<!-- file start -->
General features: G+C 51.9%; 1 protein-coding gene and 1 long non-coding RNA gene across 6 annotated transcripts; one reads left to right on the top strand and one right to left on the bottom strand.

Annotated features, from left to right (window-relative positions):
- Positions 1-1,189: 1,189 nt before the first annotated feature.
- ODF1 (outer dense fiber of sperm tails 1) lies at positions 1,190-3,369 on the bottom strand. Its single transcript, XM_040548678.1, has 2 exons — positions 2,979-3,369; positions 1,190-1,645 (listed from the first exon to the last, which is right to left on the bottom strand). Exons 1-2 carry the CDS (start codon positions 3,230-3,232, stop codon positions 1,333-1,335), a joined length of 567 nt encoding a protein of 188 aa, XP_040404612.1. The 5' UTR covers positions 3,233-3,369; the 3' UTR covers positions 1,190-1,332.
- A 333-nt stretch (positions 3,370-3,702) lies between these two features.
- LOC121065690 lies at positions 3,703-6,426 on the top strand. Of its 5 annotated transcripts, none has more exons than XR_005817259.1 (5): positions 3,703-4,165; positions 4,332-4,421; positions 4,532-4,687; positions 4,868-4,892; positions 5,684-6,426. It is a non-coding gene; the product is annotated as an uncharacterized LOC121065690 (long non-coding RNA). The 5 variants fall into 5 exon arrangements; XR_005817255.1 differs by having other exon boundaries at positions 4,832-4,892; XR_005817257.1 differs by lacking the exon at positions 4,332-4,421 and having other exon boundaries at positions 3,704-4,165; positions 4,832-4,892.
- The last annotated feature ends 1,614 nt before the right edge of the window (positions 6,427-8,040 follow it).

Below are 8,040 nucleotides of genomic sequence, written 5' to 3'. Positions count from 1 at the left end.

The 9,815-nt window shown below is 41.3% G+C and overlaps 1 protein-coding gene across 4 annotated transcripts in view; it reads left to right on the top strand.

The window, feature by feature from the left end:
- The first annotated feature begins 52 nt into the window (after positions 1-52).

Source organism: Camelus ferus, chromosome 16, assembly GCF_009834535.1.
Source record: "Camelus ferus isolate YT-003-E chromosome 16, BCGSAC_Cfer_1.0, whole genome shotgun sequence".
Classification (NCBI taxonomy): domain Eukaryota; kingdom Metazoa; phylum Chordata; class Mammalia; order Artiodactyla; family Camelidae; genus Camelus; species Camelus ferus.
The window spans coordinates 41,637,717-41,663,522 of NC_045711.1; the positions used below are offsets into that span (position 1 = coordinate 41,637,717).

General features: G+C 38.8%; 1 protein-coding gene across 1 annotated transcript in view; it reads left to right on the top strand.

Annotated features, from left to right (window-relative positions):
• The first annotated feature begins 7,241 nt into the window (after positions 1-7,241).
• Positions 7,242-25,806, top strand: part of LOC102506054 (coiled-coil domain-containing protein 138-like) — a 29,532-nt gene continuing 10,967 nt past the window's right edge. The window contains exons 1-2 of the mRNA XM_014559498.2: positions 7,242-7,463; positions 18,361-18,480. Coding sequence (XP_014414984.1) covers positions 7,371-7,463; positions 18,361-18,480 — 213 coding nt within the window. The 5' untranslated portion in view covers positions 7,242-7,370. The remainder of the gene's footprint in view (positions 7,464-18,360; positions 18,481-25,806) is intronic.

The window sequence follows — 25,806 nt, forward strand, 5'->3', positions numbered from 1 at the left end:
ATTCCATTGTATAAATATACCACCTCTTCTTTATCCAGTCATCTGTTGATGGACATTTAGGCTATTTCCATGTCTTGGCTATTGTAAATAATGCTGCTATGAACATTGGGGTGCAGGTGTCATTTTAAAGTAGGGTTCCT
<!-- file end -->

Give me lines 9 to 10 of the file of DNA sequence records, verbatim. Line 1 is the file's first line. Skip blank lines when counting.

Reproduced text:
The 9,815-nt window shown below is 41.3% G+C and overlaps 1 protein-coding gene across 4 annotated transcripts in view; it reads left to right on the top strand.

The window, feature by feature from the left end: